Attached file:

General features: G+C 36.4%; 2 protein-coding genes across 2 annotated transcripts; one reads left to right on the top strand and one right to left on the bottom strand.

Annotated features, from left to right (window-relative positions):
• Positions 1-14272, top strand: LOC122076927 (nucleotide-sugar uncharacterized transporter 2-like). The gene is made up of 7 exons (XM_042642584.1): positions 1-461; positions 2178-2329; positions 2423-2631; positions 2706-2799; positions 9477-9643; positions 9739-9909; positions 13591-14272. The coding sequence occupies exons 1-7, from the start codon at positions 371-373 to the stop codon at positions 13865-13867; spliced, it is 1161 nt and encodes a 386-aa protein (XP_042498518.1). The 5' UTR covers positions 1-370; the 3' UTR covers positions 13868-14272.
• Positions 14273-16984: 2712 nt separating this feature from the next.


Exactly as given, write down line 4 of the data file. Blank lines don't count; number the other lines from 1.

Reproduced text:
• Positions 14273-16984: 2712 nt separating this feature from the next.